The Product: There are three areas in which technology can be used to enhance legal services. Technology can be used to enhance the appearance of the physical products, it can be used to make the product easier to use and it can be used to make it a better product (obtain a better result).

Word processors and graphic programmes can make the letters, agreements and other paper products much more presentable. This can be done with a minimum of cost. My internal client survey shows that clients do not want expensive brochures and are satisfied with articles on plain photocopied paper. Based on feedback clients do like my innovative logo. Milton Zwicker has always recommended that lawyers give something tangible to the client. I have not gone as far as Milton’s plaques for clients but I do have my manuals and magnetic business cards.

Content is more important than style but style without excess and without overspending adds to the product. An attractive feature of Carswell’s Family Law Partner is the ease of printing out a case for factums and the clear composition of the material. Carswell’s has also adopted the practice of line numbering for easier reference.

Word processors have features that can make the products easier to use for clients. I use a generated table of contents for my separation agreements and am just starting on a generated index for them also. When I send out a draft will I use the line numbering feature so when clients phone back with a question they can easily refer (and always do) to the line number.

For the initial real estate appointment I have a Word Perfect table in which numbers can be inserted. I insert amount and the computer then calculates for a client what the total cost will be and how much money is needed for the closing. I then print it out the table. This work sheet is updated and used by my secretary also to see easily the exact amount of payment required just prior to closing. I also use a table for estate clients so that at the first consultation and throughout the administration the value of the estate is known.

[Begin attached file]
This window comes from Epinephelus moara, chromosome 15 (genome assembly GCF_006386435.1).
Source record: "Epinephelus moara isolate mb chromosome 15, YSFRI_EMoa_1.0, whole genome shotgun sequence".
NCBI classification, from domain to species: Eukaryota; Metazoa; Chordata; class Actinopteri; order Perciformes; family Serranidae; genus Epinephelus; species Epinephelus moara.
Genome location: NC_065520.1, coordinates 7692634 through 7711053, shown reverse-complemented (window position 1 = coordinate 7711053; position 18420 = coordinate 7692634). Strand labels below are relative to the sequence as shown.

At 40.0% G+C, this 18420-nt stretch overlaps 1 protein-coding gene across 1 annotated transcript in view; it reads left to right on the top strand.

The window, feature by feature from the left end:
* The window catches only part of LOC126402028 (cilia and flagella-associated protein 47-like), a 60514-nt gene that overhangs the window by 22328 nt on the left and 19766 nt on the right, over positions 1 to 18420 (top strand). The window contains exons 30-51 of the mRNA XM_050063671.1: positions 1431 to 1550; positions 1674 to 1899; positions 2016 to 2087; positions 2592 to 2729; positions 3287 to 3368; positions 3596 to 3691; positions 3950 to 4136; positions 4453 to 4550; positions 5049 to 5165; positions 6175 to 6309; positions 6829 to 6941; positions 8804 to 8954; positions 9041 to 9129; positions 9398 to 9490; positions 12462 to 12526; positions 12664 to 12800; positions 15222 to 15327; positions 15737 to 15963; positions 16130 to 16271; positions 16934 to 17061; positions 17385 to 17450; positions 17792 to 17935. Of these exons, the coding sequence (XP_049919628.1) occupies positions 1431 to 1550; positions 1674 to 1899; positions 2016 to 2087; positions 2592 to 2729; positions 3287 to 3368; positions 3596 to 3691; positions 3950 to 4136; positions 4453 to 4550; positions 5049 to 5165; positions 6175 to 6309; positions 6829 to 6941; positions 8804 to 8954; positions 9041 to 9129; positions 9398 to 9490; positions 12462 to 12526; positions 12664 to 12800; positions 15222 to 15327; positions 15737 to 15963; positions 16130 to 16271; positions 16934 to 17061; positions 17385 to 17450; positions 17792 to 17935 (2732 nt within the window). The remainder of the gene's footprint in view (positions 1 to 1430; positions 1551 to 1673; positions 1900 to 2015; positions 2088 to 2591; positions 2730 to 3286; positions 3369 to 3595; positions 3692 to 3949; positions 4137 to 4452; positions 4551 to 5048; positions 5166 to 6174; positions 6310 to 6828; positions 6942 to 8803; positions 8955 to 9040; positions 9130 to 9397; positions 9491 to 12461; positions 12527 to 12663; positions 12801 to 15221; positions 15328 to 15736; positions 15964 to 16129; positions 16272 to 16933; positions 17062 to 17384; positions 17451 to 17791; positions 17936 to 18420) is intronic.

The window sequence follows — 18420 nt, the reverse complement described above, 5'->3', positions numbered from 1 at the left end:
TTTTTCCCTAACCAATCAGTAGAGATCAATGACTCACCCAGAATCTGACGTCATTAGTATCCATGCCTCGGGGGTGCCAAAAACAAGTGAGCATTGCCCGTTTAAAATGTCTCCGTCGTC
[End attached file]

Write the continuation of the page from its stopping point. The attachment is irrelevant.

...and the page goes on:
Electronic mail is technology that enhances the product because it allows for easier and faster communication. I have been amazed by how many local clients prefer to use email rather than the phone. With the busy schedules of both client and lawyer it can be easier and faster. I have two overseas matrimonial clients where email has been invaluable and has reduced costs. Long distance charges are really minor expenses in the scheme of things but for some reason not to clients.

Technology can also be used to generate a better result therefore a better product. The obvious use is legal research but there are other many other products. The tax calculators in family law are invaluable as is the new insurance calculator for family law. I make it a regular habit of doing those tax calculations in front of my client or when they are on the phone so to show the client that I am using up to date technology. There are programmes that help develop negotiation strategy as well as programmes that promote creativity. The latter programmes could be used to produce some more innovative applications of technology for lawyers.

The World Wide Web Site: The topic of a web sites is being discussed in more detail in other seminars but I would like to discuss it briefly in the context of the management and marketing principles outlined in this paper.

The most important point is that legal services are a left brain activity and the web is also very left brain oriented. Therefore the graphics of a web site are really a very minor aspect of the site. Overuse of graphics can even be a major detriment to the web site as they may take so long to download that prospective visitors will move onto the next site. As the storage costs of having information, as opposed to graphics, are so cheap a web site can and should have as much information as possible. It should also be noted that some internet users do not even have the capability of seeing the graphics though their number will decrease over time.